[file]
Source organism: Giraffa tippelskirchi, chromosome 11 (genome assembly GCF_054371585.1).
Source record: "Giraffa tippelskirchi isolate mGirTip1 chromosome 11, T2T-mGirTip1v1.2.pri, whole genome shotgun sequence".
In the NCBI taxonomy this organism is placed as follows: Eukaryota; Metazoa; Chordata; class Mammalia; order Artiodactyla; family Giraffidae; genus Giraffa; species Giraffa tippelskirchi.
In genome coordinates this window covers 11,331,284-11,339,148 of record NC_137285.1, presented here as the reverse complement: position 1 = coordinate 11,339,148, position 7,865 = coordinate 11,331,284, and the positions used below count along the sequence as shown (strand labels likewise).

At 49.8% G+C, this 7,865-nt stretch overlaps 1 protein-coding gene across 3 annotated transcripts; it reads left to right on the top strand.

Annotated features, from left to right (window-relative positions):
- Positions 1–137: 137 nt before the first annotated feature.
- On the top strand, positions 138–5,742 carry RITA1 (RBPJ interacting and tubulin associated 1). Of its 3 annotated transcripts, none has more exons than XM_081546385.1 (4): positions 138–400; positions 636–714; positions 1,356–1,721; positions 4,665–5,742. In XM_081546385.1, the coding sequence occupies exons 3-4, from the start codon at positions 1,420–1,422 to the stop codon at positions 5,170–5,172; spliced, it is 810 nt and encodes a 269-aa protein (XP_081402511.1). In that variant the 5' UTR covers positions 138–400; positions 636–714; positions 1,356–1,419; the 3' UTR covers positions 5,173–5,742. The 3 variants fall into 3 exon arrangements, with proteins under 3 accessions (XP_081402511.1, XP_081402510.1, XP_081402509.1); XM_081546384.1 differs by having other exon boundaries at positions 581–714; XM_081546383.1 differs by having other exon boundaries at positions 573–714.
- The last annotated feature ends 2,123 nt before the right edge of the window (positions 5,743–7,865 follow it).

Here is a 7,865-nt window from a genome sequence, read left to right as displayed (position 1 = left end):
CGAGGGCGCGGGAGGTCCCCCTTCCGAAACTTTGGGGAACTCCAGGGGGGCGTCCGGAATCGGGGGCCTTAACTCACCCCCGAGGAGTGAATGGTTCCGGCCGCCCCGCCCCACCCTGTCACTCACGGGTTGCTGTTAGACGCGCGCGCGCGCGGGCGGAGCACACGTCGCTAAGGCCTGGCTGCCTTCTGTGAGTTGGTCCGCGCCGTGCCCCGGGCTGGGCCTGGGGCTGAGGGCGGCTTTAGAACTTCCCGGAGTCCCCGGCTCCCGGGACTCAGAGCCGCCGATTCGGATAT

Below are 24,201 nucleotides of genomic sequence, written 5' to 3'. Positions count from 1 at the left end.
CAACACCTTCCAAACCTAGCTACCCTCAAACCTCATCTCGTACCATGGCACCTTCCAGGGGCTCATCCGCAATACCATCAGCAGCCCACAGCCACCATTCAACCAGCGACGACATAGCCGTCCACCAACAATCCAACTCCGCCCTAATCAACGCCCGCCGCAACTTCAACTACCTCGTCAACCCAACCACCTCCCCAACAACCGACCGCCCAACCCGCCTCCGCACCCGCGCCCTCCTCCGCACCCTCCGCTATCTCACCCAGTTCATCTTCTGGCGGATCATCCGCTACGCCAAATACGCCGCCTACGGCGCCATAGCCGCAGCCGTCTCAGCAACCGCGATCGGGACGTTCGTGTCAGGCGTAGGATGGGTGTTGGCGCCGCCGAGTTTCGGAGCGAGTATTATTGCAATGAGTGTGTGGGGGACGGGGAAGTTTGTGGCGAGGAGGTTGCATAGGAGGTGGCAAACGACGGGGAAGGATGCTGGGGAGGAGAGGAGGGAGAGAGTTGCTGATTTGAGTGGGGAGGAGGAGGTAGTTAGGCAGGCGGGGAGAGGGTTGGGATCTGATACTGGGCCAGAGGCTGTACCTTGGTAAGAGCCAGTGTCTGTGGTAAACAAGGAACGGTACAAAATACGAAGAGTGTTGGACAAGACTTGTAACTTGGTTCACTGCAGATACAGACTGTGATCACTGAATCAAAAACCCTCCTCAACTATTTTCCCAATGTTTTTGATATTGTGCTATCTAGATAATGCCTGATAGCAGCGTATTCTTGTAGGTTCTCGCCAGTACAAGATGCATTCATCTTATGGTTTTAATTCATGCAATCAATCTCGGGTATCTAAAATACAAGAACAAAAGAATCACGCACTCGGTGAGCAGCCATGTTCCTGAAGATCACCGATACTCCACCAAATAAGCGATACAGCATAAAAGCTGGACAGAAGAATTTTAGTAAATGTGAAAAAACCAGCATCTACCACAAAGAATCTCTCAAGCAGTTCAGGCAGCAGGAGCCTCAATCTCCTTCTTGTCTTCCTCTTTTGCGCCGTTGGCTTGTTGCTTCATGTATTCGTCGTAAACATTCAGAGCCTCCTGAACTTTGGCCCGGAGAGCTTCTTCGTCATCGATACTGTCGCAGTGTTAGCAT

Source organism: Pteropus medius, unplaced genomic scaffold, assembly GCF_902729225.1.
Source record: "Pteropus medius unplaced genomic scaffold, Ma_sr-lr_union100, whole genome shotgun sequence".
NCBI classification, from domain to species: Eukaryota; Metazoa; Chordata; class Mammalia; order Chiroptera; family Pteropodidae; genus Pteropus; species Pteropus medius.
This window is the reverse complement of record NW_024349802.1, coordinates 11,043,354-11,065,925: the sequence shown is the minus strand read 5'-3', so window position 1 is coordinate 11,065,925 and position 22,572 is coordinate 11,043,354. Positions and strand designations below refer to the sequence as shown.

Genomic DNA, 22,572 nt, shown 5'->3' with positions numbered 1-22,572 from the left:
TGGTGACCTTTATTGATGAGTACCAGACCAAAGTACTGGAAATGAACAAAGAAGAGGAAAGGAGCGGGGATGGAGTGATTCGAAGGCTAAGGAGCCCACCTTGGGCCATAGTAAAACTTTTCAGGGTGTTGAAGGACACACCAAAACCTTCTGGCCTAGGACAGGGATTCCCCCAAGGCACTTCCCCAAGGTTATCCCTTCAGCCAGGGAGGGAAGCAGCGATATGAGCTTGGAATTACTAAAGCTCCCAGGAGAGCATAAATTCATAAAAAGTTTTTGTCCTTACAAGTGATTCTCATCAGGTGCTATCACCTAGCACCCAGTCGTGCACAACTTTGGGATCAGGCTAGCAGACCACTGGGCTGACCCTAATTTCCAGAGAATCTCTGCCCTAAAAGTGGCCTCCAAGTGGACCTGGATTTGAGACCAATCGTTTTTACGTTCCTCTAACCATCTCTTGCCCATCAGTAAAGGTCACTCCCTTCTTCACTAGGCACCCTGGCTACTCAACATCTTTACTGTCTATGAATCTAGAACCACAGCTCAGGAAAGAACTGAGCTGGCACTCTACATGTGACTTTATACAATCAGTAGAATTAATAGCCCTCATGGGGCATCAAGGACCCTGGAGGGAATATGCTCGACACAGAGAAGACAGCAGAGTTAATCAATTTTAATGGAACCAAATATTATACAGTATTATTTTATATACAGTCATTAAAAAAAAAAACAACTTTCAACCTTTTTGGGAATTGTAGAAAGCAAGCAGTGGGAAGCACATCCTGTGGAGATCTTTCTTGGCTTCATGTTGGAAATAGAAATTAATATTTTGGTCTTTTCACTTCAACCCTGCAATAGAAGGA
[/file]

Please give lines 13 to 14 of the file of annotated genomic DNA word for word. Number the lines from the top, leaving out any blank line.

CAACACCTTCCAAACCTAGCTACCCTCAAACCTCATCTCGTACCATGGCACCTTCCAGGGGCTCATCCGCAATACCATCAGCAGCCCACAGCCACCATTCAACCAGCGACGACATAGCCGTCCACCAACAATCCAACTCCGCCCTAATCAACGCCCGCCGCAACTTCAACTACCTCGTCAACCCAACCACCTCCCCAACAACCGACCGCCCAACCCGCCTCCGCACCCGCGCCCTCCTCCGCACCCTCCGCTATCTCACCCAGTTCATCTTCTGGCGGATCATCCGCTACGCCAAATACGCCGCCTACGGCGCCATAGCCGCAGCCGTCTCAGCAACCGCGATCGGGACGTTCGTGTCAGGCGTAGGATGGGTGTTGGCGCCGCCGAGTTTCGGAGCGAGTATTATTGCAATGAGTGTGTGGGGGACGGGGAAGTTTGTGGCGAGGAGGTTGCATAGGAGGTGGCAAACGACGGGGAAGGATGCTGGGGAGGAGAGGAGGGAGAGAGTTGCTGATTTGAGTGGGGAGGAGGAGGTAGTTAGGCAGGCGGGGAGAGGGTTGGGATCTGATACTGGGCCAGAGGCTGTACCTTGGTAAGAGCCAGTGTCTGTGGTAAACAAGGAACGGTACAAAATACGAAGAGTGTTGGACAAGACTTGTAACTTGGTTCACTGCAGATACAGACTGTGATCACTGAATCAAAAACCCTCCTCAACTATTTTCCCAATGTTTTTGATATTGTGCTATCTAGATAATGCCTGATAGCAGCGTATTCTTGTAGGTTCTCGCCAGTACAAGATGCATTCATCTTATGGTTTTAATTCATGCAATCAATCTCGGGTATCTAAAATACAAGAACAAAAGAATCACGCACTCGGTGAGCAGCCATGTTCCTGAAGATCACCGATACTCCACCAAATAAGCGATACAGCATAAAAGCTGGACAGAAGAATTTTAGTAAATGTGAAAAAACCAGCATCTACCACAAAGAATCTCTCAAGCAGTTCAGGCAGCAGGAGCCTCAATCTCCTTCTTGTCTTCCTCTTTTGCGCCGTTGGCTTGTTGCTTCATGTATTCGTCGTAAACATTCAGAGCCTCCTGAACTTTGGCCCGGAGAGCTTCTTCGTCATCGATACTGTCGCAGTGTTAGCAT

Source organism: Pteropus medius, unplaced genomic scaffold, assembly GCF_902729225.1.